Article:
And it got really cold, he says, as cold as it is today, he says, and he goes, I was only 9 years old, he says, I didn't know where I was, I was lost, he says. I knew I was going to die, when he said, I remembered an old trick the old guys from up north did. He says, I took out my knife, and I cut that moose open, and I pulled out its insides, and I crawled in there, where it was nice and warm, and I shut that moose down.
He says, I stayed there all night, and in the morning, when the light was coming up, I was still alive. It saved my life, but the only problem is during the night, that moose had frozen shut. He says, and I was stuck inside this moose. I was freezing to death, and he said, I could just think of my friends saying, oh, yeah, that's how old Otto would want to go. No, it wasn't. That's not how he wanted to go, no. He says, I got to figure something out, and about that time, he heard these French loggers coming over the hill.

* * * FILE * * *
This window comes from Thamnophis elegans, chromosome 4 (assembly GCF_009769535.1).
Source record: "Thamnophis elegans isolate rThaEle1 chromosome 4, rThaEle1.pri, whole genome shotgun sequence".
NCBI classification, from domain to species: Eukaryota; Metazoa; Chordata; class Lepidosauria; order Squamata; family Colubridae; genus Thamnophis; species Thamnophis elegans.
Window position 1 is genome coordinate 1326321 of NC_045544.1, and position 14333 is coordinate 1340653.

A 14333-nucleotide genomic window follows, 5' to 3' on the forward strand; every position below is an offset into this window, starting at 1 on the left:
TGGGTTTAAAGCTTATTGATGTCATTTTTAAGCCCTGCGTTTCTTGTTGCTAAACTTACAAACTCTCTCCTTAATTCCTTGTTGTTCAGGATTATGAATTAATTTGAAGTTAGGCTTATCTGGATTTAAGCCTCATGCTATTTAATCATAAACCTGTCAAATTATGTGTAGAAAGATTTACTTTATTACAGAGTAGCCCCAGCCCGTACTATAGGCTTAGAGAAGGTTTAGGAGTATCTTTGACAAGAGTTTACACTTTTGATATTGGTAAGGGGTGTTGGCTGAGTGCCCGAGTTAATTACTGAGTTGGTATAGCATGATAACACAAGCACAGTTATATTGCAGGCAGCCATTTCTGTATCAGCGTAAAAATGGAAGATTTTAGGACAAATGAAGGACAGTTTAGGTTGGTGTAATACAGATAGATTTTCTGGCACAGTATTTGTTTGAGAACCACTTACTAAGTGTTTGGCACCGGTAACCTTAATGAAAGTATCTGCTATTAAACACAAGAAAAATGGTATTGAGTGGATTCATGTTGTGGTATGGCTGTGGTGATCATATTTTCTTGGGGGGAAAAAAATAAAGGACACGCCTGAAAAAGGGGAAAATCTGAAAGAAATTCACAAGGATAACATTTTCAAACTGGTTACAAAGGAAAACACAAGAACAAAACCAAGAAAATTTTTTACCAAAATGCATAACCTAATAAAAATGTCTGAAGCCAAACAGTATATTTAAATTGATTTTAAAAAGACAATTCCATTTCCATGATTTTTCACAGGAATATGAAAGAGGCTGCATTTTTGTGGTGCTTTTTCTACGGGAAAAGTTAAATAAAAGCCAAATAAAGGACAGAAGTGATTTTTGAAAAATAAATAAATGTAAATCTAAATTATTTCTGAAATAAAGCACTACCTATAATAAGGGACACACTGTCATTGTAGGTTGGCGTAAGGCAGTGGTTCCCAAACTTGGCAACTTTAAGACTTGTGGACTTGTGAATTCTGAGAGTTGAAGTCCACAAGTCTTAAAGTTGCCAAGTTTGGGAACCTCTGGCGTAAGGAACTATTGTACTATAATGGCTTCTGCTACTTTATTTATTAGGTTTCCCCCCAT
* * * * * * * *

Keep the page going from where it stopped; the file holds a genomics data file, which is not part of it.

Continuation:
He tried to get their attention. He tried to yell, but they couldn't hear him, so he took his shotgun, and he shoved it out the rear-end of that moose and blew off a couple of rounds, and, sure enough, the loggers heard him (unintelligible) what's going on? And they ran over the hill, and there was this moose, a moose already cleaned out, and they thought, wow, this is great. Otto thought, man, I'm going to just be quiet here. I'm going to pull a trick on these guys. I'm going to get them to drag me all the way back to the logging camp.